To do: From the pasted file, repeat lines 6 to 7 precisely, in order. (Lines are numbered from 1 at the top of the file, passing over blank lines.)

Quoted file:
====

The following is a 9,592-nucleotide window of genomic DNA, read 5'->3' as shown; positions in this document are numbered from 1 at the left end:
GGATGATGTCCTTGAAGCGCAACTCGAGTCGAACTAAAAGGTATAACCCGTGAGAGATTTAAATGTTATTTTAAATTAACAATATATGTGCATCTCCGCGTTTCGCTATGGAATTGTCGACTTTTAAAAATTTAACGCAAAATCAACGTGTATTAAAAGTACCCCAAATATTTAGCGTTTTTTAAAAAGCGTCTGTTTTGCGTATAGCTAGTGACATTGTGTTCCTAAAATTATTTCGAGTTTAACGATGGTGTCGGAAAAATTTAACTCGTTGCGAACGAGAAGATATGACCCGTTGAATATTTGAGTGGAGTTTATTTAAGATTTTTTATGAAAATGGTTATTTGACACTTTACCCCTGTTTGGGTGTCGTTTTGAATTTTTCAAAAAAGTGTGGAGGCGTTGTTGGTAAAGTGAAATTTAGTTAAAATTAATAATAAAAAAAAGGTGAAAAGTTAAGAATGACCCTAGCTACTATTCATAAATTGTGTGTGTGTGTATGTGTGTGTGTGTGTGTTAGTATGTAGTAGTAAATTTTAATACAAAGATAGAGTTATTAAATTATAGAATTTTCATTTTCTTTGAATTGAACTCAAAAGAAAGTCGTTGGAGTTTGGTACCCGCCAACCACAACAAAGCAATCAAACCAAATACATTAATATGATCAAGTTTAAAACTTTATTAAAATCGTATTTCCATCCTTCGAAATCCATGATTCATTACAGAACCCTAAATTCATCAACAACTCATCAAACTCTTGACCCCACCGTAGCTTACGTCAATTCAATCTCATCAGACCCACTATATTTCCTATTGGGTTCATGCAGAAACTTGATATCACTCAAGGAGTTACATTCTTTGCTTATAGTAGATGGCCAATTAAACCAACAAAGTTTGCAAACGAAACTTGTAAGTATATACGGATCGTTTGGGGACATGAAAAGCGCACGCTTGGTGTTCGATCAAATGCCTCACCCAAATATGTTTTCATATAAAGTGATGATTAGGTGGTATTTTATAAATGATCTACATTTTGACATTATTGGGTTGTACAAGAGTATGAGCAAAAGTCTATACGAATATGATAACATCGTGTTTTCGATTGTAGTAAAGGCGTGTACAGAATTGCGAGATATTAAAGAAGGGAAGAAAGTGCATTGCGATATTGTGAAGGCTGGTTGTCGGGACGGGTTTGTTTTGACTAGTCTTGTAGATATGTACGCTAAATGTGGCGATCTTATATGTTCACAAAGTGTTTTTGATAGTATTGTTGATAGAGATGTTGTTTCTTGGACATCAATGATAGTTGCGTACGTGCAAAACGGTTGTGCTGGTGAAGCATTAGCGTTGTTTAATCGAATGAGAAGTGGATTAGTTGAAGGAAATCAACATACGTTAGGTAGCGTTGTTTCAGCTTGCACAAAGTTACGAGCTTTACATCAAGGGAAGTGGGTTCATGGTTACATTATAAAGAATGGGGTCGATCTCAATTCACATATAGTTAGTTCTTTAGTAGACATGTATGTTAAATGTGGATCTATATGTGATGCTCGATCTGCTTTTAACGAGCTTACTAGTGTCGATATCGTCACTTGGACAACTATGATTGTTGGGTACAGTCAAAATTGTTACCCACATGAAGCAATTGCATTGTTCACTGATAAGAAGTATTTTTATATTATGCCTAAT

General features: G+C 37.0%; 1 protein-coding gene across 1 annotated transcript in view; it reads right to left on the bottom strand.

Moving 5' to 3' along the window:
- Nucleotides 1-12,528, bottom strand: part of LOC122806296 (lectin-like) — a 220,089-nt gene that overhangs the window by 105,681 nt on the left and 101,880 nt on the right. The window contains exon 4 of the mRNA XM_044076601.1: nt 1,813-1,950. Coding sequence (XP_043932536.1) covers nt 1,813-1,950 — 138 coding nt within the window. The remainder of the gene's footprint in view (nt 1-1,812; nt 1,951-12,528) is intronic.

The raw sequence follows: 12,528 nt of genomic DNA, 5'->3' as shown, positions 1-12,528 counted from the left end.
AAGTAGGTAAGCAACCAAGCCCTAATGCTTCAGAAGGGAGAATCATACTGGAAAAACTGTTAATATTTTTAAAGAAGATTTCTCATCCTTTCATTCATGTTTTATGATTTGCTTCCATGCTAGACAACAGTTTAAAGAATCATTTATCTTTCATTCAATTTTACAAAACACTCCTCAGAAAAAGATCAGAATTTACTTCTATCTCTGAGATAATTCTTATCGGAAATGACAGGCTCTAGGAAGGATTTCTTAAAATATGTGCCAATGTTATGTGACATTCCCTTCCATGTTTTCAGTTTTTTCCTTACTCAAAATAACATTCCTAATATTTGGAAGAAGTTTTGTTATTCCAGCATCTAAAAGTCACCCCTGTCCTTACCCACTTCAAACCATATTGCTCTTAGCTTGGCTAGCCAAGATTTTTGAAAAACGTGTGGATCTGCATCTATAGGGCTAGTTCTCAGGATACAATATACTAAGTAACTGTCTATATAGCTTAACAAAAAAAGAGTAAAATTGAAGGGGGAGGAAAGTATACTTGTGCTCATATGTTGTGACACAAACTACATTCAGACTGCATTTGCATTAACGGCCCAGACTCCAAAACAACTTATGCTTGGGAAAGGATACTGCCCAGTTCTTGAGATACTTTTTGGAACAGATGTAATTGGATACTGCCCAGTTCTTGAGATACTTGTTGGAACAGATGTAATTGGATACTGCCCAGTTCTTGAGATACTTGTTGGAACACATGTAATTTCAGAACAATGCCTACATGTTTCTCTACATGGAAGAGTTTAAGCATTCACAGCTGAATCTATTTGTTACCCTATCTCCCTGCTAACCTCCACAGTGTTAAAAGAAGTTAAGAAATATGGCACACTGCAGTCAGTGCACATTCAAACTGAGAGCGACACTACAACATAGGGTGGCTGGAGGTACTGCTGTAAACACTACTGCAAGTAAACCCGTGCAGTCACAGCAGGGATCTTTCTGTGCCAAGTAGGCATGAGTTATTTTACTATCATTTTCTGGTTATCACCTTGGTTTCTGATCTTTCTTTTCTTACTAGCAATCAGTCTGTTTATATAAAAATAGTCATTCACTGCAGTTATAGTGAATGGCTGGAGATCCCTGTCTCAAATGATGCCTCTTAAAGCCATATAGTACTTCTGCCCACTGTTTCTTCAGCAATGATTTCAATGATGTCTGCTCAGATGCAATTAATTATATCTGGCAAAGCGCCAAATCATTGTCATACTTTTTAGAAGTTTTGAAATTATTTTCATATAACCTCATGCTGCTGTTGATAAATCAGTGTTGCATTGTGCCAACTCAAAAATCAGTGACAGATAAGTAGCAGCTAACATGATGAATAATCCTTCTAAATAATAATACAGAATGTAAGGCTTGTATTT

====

The raw sequence follows: 12,528 nt of genomic DNA, 5'->3' as shown, positions 1-12,528 counted from the left end.
AAGTAGGTAAGCAACCAAGCCCTAATGCTTCAGAAGGGAGAATCATACTGGAAAAACTGTTAATATTTTTAAAGAAGATTTCTCATCCTTTCATTCATGTTTTATGATTTGCTTCCATGCTAGACAACAGTTTAAAGAATCATTTATCTTTCATTCAATTTTACAAAACACTCCTCAGAAAAAGATCAGAATTTACTTCTATCTCTGAGATAATTCTTATCGGAAATGACAGGCTCTAGGAAGGATTTCTTAAAATATGTGCCAATGTTATGTGACATTCCCTTCCATGTTTTCAGTTTTTTCCTTACTCAAAATAACATTCCTAATATTTGGAAGAAGTTTTGTTATTCCAGCATCTAAAAGTCACCCCTGTCCTTACCCACTTCAAACCATATTGCTCTTAGCTTGGCTAGCCAAGATTTTTGAAAAACGTGTGGATCTGCATCTATAGGGCTAGTTCTCAGGATACAATATACTAAGTAACTGTCTATATAGCTTAACAAAAAAAGAGTAAAATTGAAGGGGGAGGAAAGTATACTTGTGCTCATATGTTGTGACACAAACTACATTCAGACTGCATTTGCATTAACGGCCCAGACTCCAAAACAACTTATGCTTGGGAAAGGATACTGCCCAGTTCTTGAGATACTTTTTGGAACAGATGTAATTGGATACTGCCCAGTTCTTGAGATACTTGTTGGAACAGATGTAATTGGATACTGCCCAGTTCTTGAGATACTTGTTGGAACACATGTAATTTCAGAACAATGCCTACATGTTTCTCTACATGGAAGAGTTTAAGCATTCACAGCTGAATCTATTTGTTACCCTATCTCCCTGCTAACCTCCACAGTGTTAAAAGAAGTTAAGAAATATGGCACACTGCAGTCAGTGCACATTCAAACTGAGAGCGACACTACAACATAGGGTGGCTGGAGGTACTGCTGTAAACACTACTGCAAGTAAACCCGTGCAGTCACAGCAGGGATCTTTCTGTGCCAAGTAGGCATGAGTTATTTTACTATCATTTTCTGGTTATCACCTTGGTTTCTGATCTTTCTTTTCTTACTAGCAATCAGTCTGTTTATATAAAAATAGTCATTCACTGCAGTTATAGTGAATGGCTGGAGATCCCTGTCTCAAATGATGCCTCTTAAAGCCATATAGTACTTCTGCCCACTGTTTCTTCAGCAATGATTTCAATGATGTCTGCTCAGATGCAATTAATTATATCTGGCAAAGCGCCAAATCATTGTCATACTTTTTAGAAGTTTTGAAATTATTTTCATATAACCTCATGCTGCTGTTGATAAATCAGTGTTGCATTGTGCCAACTCAAAAATCAGTGACAGATAAGTAGCAGCTAACATGATGAATAATCCTTCTAAATAATAATACAGAATGTAAGGCTTGTATTT